The shooting menu on the TX10 contains options for white balance, ISO, exposure compensation, continuous shooting, image size, self-timer, face and smile detection settings and more. You can also toggle on an Easy mode which enlarges fonts and simplifies the number of settings available to you.
The main menu on the camera has options you will change more rarely (or never), such as the date, time, memory card settings, framing gridlines, focus assist light and camera sounds. You’ll also find movie recording codec and movie wind filter options buried in here.
Macro and Scene modes
The Sony TX10 has a grid of 8 main shooting modes on its mode menu, and there’s a help button to the upper right corner which will tell you what each one does:
- Intelligent Auto: Camera does everything for you, down to automatically selecting a scene mode
- Superior Auto: Same as above but the camera do multi-shot layering when needed (for low-light or HDR photos)
- Sweep Panorama mode: Camera will automatically stitch a panorama as you pan it from side to side (There’s also a 3D panorama creation mode)
- Movie mode and program auto mode
- Background defocus: The camera takes two photos taken at two different focus points and combines them to create better background blur
- Scene modes: Pick one of the camera’s many scene modes
- 3D mode: The camera guides you to take two separate photos so it can combine it into a 3D one
The Sony TX10 has essentially the same bunch of shooting modes that we saw in the Sony TX100V we reviewed earlier with quite a bit of emphasis on 3D options.
The camera has ‘photo stacking’ modes where the Sony TX10 takes several photos and combines them into one for either better photos in low-light (using Handheld Twilight or Anti motion blur)or better exposure/contrast in HDR mode.
The Sony TX10 has a decent default minimum focusing range of 8 cm (3 inches) to your subject at wide-angle and 50 cm (1.6 feet) at telephoto. Just enable macro mode (or have the camera detect a closeup shot in iAuto mode) and you can get as close as 1 cm (0.4 inches) to your subject.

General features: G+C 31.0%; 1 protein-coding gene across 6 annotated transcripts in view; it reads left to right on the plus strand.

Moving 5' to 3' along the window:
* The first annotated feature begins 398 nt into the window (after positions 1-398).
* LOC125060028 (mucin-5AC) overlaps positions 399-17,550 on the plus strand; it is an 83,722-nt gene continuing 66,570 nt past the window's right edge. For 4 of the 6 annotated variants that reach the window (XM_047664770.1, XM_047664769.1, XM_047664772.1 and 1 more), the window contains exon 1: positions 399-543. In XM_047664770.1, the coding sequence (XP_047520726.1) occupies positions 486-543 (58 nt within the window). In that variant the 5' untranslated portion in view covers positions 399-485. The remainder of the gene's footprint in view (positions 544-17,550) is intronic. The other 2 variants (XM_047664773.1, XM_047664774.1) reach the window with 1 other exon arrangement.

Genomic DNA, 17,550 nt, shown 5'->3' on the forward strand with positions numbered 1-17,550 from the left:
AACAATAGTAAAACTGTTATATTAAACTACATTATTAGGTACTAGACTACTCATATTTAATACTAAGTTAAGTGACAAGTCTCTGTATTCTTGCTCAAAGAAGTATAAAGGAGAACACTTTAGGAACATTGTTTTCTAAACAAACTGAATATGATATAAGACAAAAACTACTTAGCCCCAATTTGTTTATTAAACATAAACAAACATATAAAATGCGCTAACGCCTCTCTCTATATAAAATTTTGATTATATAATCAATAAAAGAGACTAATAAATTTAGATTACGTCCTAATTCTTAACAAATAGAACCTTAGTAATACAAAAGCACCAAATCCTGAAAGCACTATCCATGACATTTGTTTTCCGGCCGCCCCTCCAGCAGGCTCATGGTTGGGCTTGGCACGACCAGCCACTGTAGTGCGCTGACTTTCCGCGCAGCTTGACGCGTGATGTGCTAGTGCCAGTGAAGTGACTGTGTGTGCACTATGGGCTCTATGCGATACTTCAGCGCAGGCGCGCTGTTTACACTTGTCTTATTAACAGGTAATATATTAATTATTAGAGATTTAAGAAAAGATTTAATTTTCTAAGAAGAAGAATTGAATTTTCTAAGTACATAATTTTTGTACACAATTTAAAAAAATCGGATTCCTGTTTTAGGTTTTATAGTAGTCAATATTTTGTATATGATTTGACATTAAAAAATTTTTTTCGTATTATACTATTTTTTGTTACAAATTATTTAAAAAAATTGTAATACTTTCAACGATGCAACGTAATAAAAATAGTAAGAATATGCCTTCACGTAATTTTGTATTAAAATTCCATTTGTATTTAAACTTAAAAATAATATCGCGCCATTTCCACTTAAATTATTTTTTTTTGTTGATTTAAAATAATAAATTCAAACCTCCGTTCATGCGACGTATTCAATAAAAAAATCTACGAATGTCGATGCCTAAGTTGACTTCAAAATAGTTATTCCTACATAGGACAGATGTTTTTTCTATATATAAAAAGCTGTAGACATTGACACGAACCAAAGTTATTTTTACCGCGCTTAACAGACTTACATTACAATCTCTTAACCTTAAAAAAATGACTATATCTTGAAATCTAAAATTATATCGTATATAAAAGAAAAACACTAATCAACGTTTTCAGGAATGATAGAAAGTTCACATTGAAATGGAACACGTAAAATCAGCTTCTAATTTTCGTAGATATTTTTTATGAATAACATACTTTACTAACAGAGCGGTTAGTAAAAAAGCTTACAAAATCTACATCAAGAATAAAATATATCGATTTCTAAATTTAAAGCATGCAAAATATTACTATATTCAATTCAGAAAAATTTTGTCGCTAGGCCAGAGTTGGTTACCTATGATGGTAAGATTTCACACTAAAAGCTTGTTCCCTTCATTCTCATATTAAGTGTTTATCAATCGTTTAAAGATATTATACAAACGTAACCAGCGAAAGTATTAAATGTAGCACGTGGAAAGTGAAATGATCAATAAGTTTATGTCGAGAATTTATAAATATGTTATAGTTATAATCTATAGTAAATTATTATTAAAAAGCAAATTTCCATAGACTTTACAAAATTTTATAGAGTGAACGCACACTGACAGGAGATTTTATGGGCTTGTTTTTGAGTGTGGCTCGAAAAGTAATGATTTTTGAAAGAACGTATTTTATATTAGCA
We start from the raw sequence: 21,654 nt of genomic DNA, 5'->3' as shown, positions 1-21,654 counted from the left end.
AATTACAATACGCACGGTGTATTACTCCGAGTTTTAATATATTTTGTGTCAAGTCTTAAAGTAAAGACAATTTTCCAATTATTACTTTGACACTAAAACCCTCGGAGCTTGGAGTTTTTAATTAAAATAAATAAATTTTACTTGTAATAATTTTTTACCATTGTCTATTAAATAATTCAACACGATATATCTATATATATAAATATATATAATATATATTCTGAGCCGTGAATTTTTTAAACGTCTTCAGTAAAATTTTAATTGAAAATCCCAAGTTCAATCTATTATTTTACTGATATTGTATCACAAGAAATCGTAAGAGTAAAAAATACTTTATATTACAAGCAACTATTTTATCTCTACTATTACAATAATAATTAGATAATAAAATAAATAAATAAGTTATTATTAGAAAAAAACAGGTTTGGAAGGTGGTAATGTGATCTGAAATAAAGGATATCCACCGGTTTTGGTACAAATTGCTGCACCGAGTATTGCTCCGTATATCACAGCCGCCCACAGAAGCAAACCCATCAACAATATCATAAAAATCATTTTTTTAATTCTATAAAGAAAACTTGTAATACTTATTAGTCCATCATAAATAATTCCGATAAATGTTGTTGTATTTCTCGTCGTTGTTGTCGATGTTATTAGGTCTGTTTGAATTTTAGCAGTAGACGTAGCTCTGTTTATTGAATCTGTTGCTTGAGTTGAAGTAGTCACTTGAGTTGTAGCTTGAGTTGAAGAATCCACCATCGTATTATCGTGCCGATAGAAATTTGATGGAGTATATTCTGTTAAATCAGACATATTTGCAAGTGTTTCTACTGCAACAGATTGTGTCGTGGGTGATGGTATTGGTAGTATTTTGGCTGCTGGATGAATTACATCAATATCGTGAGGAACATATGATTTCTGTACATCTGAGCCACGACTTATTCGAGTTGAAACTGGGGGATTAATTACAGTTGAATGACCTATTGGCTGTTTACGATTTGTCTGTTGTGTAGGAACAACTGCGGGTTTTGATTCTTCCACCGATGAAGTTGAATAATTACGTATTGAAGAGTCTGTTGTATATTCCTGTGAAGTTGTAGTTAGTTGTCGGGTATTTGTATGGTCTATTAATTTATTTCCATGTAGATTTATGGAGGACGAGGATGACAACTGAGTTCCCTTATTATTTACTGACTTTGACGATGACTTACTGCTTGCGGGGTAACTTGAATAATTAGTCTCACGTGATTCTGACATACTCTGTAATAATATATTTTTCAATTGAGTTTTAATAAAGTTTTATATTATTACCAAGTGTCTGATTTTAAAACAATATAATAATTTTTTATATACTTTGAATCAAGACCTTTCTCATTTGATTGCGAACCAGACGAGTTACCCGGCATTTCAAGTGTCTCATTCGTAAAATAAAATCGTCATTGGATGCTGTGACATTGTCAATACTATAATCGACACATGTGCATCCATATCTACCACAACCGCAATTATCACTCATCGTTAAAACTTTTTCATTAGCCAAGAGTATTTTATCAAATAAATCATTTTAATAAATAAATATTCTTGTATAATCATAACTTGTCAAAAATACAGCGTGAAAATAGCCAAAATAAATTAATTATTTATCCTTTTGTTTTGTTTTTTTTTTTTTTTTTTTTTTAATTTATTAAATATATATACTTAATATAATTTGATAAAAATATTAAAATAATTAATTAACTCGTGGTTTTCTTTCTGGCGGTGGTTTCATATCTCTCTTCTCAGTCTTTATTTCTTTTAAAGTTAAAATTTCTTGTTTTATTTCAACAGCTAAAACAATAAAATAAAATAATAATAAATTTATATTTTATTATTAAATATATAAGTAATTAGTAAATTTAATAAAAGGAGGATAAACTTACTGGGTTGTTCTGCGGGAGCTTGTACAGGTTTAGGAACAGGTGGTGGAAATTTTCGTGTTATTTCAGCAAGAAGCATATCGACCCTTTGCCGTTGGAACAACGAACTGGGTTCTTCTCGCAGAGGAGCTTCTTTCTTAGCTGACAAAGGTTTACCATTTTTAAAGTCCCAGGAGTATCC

The Sony Cyber-shot TX10 has four physical buttons and a zoom controller, and they’re all up here on the camera. The buttons include one for power, the shutter button, playback and movie start/stop buttons; they’re tiny (especially the latter two) but better than nothing! The zoom lever is that tiny knob at the very right edge of the camera.
There doesn’t appear to be any speaker holes on the Sony TX10, presumably to keep water out and reduce the need to seal another open space, but rest assured the camera DOES have a speaker on the inside (and as you would imagine, it isn’t very loud).
One side of the Sony TX10 is blank, while the other side features a wrist strap loop and secure door covering the two connector ports on the camera. The door is opened by pulling the (tiny!) switch above it with your fingernail to release the locking mechanism, behind which you’ll find the HDMI port and USB connectivity/charging port. While the door is well sealed from water and dirt (check out the orange rubber protectors), the hinge itself isn’t the most solid thing around, so you should be careful where you leave the camera when charging it!
At the bottom of the camera is another secured door with a tiny latch to open it, and this one protects the camera’s memory card and battery area. There’s also a tripod mount next to the door, though its black paint makes it slightly difficult to see.